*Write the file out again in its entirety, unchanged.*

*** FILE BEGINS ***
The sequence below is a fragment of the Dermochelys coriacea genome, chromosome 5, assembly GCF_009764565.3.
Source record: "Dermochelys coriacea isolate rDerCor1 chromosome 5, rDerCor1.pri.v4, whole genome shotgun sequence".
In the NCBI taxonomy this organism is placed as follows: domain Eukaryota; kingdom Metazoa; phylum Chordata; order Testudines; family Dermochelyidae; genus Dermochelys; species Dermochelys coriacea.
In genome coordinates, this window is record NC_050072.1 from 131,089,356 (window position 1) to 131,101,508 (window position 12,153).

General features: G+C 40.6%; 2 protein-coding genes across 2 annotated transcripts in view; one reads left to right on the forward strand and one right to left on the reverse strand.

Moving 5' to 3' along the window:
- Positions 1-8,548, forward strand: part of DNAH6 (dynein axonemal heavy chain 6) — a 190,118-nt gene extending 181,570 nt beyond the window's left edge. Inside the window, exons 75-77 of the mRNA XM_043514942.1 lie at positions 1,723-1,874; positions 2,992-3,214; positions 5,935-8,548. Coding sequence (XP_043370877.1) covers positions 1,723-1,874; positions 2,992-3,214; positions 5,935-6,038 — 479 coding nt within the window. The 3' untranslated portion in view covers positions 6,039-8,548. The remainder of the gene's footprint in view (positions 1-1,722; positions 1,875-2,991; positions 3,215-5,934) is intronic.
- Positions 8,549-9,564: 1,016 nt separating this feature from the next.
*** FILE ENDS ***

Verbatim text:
The sequence below is a fragment of the Dermochelys coriacea genome, chromosome 5, assembly GCF_009764565.3.
Source record: "Dermochelys coriacea isolate rDerCor1 chromosome 5, rDerCor1.pri.v4, whole genome shotgun sequence".
In the NCBI taxonomy this organism is placed as follows: domain Eukaryota; kingdom Metazoa; phylum Chordata; order Testudines; family Dermochelyidae; genus Dermochelys; species Dermochelys coriacea.
In genome coordinates, this window is record NC_050072.1 from 131,089,356 (window position 1) to 131,101,508 (window position 12,153).

General features: G+C 40.6%; 2 protein-coding genes across 2 annotated transcripts in view; one reads left to right on the forward strand and one right to left on the reverse strand.

Moving 5' to 3' along the window:
- Positions 1-8,548, forward strand: part of DNAH6 (dynein axonemal heavy chain 6) — a 190,118-nt gene extending 181,570 nt beyond the window's left edge. Inside the window, exons 75-77 of the mRNA XM_043514942.1 lie at positions 1,723-1,874; positions 2,992-3,214; positions 5,935-8,548. Coding sequence (XP_043370877.1) covers positions 1,723-1,874; positions 2,992-3,214; positions 5,935-6,038 — 479 coding nt within the window. The 3' untranslated portion in view covers positions 6,039-8,548. The remainder of the gene's footprint in view (positions 1-1,722; positions 1,875-2,991; positions 3,215-5,934) is intronic.
- Positions 8,549-9,564: 1,016 nt separating this feature from the next.